At most colleges that would get a street near the stadium named after you. But at USC, quarterbacks are now judged in national title games and Heisman Trophy ceremonies.
Matt Sanchez was very good this past season, but he was not THAT GUY. He was not Caron Palmer or Matt Leinart, and whether or not that was his fault or the team around him is irrelevant. Such are the standards at USC these days.
But Sanchez can be that guy — and the Rose Bowl could be the launching pad for his trip to the stratosphere of college football. A big win will have the Trojans near the top of the polls next year. Another big game from Sanchez will have him at the top of preseason Heisman lists. That was how Leinart did it — his performance against Michigan in the 2004 Rose Bowl put he and the team on the map for the next season, and the result was a national championship and a trophy given out in New York.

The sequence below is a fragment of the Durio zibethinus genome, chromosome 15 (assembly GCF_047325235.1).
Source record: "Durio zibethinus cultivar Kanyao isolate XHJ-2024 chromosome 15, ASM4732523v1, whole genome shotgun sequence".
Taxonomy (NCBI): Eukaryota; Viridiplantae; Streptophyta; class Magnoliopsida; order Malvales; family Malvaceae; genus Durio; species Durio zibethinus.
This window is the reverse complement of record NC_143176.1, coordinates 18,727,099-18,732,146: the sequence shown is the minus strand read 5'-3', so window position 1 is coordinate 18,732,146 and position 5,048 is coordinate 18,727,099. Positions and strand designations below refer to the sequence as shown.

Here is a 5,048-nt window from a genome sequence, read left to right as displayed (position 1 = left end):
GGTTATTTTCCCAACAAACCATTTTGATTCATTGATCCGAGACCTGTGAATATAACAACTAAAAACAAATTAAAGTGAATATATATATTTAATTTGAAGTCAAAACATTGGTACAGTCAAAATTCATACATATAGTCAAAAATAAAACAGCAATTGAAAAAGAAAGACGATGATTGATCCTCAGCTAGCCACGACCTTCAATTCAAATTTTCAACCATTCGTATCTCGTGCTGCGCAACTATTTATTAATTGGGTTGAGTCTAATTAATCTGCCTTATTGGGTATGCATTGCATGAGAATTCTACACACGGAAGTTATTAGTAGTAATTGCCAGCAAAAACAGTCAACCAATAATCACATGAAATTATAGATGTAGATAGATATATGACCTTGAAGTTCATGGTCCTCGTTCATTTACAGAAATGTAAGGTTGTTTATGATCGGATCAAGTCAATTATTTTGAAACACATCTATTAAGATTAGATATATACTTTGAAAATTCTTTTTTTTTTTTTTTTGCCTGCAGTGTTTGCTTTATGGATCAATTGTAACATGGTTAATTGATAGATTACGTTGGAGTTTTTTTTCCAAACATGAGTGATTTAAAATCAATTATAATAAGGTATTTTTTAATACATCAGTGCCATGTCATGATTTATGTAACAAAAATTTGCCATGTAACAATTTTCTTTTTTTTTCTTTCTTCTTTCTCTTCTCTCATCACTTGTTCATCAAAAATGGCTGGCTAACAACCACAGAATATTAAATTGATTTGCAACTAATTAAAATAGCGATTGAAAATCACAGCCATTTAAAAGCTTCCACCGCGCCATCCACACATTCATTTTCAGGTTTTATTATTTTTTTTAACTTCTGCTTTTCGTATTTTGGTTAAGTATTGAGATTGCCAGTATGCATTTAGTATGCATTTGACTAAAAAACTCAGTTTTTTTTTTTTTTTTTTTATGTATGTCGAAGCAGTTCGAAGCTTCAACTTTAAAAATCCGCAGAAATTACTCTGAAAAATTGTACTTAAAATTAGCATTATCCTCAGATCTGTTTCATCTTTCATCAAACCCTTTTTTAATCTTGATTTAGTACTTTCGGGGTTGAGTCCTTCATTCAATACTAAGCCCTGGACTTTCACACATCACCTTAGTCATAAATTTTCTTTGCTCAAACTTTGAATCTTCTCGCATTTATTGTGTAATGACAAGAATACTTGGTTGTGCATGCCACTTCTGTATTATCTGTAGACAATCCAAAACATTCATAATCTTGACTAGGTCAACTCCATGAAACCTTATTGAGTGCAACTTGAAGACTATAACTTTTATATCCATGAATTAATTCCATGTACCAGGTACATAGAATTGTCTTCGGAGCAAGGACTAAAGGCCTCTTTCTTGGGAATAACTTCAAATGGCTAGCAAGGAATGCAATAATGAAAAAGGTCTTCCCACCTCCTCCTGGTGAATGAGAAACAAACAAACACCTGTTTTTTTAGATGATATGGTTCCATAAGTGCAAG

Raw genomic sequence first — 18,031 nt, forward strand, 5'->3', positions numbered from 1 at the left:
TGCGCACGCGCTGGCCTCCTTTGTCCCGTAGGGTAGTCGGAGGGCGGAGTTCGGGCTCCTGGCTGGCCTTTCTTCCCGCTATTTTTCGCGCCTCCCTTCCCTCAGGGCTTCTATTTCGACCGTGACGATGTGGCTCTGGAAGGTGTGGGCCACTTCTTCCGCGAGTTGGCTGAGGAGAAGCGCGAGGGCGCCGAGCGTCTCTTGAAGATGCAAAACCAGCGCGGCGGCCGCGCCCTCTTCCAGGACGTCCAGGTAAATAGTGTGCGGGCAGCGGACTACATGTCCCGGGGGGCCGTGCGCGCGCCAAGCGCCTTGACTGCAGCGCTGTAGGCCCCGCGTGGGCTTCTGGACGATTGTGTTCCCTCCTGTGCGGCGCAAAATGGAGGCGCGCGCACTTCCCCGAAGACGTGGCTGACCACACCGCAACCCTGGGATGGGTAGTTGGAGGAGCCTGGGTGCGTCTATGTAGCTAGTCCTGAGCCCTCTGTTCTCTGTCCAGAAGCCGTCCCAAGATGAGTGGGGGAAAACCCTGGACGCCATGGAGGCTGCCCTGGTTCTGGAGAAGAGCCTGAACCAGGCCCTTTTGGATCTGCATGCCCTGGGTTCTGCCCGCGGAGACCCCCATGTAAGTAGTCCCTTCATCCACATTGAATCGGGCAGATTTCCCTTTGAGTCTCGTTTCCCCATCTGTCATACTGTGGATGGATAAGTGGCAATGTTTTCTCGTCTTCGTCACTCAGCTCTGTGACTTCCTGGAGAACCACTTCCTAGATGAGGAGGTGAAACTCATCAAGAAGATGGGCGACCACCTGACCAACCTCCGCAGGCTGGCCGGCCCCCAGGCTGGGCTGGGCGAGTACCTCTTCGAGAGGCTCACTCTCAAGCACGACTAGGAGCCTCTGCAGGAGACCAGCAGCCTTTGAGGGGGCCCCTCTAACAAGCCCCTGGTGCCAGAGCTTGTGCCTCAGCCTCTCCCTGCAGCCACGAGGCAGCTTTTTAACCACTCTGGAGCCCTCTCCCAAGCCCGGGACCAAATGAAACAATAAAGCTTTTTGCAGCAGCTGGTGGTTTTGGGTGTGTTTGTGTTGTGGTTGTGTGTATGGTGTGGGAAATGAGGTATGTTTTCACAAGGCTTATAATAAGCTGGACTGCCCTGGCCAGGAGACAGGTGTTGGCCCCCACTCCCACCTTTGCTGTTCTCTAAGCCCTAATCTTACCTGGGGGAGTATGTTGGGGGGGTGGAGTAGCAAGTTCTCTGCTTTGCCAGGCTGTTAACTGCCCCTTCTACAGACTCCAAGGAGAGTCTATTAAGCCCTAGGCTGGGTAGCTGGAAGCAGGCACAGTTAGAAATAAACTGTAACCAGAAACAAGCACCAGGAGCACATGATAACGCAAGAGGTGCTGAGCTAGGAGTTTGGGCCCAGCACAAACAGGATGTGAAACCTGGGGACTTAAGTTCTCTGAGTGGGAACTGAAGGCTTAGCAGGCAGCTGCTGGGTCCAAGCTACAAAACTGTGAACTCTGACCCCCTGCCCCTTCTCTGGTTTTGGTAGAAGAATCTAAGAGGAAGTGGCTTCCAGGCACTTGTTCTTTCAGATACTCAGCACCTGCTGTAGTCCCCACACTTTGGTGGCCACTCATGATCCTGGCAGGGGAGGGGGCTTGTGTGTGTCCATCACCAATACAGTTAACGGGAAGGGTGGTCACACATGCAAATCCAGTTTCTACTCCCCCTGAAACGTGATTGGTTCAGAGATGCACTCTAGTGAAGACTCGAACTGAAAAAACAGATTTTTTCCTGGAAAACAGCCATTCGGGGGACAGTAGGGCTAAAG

Big things have been expected of Sanchez since his days at Mission Viejo High School, where the team was 27-1 when he was at the helm. And in his first year at USC he was good, maybe the only pass he’d like back was one with less than three minutes to go in the Oregon State game, an interception that sealed USC’s fate that night in Corvallis.
But good gets overlooked sometimes in a program where the spectacular is now expected. The USC defense this year is spectacular (Penn State is about to find out just how much better than Iowa USC is). Rey Maualuga is spectacular.
Not that Sanchez is about standing out. He does not bask in the fame the way Leinart did. But next year the spotlight is going to find him in a way it hasn’t in the past.
Sanchez has drawn interest from the NFL — he is currently considered a late first, early second round pick — but with no rookie salary cap coming into play next year he likely will be back on the USC campus in the fall.
And he will be the BMOC. Just how big? Ask again just after the Rose Bowl ends.